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Robert Villa v. J.S. Hill

UNITED STATES DISTRICT COURT SOUTHERN DISTRICT OF CALIFORNIA


March 13, 2013

ROBERT VILLA,
PLAINTIFF,
v.
J.S. HILL, ET AL.,
DEFENDANTS.

The opinion of the court was delivered by: Jan M. Adler U.S. Magistrate Judge

ORDER GRANTING IN PART AND DENYING IN PART PLAINTIFF'S EX PARTE APPLICATION [DOC. NO. 54]

On February 13, 2013, Plaintiff Robert Villa, who is proceeding pro se in forma pauperis ("IFP") pursuant to 42 U.S.C. § 1983 and 28 U.S.C. § 1915(a), filed an Ex Parte Application for an Order Extending Time to Retain an Expert to Call For Trial and Motion for Court Appointment of Expert. [Doc. No. 54.] The current deadline for Plaintiff to serve on all parties a list of experts he expects to call at trial is February 1, 2013. Plaintiff requests the deadline be continued because he is awaiting a response from Dennis M. Baumann, who is described as a Gang and Prison Procedures expert, as to whether Mr. Baumann can be retained by Plaintiff with respect to this case. Id.

With good cause appearing, the Court hereby GRANTS Plaintiff's ex parte application with respect to the request for a continuance. The deadline for Plaintiff to serve a list of experts he expects to call at trial is continued to March 22, 2013. The deadline for the exchange of supplemental expert designations is also continued and reset for April 19,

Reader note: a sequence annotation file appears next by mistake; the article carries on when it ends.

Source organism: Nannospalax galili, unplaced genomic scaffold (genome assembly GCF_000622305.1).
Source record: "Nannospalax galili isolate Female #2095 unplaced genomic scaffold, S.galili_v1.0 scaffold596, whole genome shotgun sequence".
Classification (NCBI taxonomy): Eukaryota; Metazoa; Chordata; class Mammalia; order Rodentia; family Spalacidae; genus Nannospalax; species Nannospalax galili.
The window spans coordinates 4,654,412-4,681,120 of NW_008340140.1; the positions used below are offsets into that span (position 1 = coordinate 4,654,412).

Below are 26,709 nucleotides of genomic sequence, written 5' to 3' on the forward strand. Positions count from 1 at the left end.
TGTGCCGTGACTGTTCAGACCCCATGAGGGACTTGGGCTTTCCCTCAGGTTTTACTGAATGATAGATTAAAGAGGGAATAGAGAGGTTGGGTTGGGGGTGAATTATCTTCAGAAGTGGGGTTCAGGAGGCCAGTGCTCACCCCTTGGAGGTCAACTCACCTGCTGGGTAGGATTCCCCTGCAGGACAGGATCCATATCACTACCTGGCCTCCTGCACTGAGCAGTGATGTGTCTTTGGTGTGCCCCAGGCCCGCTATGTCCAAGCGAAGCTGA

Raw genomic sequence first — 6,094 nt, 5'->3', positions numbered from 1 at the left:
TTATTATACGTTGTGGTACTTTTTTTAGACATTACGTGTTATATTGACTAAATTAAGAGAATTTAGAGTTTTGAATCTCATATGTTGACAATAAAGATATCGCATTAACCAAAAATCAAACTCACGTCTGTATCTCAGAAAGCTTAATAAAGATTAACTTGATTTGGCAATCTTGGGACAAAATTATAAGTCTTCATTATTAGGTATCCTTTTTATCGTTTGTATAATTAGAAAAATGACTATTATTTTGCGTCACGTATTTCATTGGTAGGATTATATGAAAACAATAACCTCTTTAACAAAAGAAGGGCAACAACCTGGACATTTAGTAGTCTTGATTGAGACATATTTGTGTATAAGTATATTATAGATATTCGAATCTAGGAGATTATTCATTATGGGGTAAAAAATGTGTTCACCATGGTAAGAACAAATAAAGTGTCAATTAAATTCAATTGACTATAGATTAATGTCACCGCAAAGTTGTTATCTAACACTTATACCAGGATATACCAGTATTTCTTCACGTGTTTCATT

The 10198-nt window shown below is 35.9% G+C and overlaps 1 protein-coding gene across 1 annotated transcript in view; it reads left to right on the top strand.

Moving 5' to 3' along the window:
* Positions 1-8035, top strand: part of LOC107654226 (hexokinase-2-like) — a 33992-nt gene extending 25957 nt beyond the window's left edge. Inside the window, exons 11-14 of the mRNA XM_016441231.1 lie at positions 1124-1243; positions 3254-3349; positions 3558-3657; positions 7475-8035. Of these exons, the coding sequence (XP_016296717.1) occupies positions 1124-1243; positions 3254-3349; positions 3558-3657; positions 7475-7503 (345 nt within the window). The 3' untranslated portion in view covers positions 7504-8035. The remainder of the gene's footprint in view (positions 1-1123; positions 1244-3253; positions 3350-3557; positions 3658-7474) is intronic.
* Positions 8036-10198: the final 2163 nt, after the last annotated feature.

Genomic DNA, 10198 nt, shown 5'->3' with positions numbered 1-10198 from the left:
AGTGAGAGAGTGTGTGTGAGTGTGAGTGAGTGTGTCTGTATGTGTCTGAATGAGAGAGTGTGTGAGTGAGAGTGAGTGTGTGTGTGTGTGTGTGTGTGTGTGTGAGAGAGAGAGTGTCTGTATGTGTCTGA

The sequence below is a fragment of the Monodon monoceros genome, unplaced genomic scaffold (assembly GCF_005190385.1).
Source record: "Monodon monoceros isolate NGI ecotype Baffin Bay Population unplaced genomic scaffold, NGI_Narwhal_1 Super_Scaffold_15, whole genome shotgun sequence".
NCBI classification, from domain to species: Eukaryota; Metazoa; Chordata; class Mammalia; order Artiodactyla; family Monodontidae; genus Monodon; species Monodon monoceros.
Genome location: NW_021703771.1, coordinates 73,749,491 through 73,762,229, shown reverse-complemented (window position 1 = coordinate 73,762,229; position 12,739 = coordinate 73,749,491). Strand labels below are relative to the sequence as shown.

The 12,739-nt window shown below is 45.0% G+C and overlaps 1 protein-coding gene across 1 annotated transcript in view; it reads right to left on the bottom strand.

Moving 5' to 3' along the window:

Plaintiff also requests the Court appoint an expert in this case. Federal Rules of Evidence 706(a) authorizes a court to appoint an expert on its own motion or on the motion of any party. When the Court appoints an expert, the cost is apportioned between the parties. Fed. R. Evid. 706(c)(2).

Plaintiff contends the appointment of medical experts is necessary "so Plaintiff's trial won't be biased and one sided." [Doc. No. 54, p. 1.] This, however, is not an adequate basis for appointment under Rule 706(a). The role of a court appointed expert is to serve as an independent neutral advisor in order to enlighten the Court and the jury on issues that are excessively complex or confusing. Plaintiff has not shown a need exists for such an expert, and the issues in this case are not sufficiently complex as to necessitate the appointment of a court expert.

Plaintiff's intended use of the requested expert witness appears to be more consistent with the typical usage of witnesses testifying pursuant to Rules 702 - 705, which permit parties to proffer qualified expert testimony in support of their claims or defenses. While the Court is cognizant of the challenges an IFP litigant such as Plaintiff faces in retaining an expert witness, the IFP statute does not grant the Court the authority to appoint expert witnesses on behalf of a party. 28 U.S.C.A. § 1915; See also Pedraza v. Jones, 71 F.3d 194, 196 (5th Cir. 1995). As a general matter, IFP litigants must hire their own experts. Plaintiff's ex parte application, therefore, is DENIED with respect to his request for the Court to appoint an expert witness in this case.

IT IS SO ORDERED.

20130313

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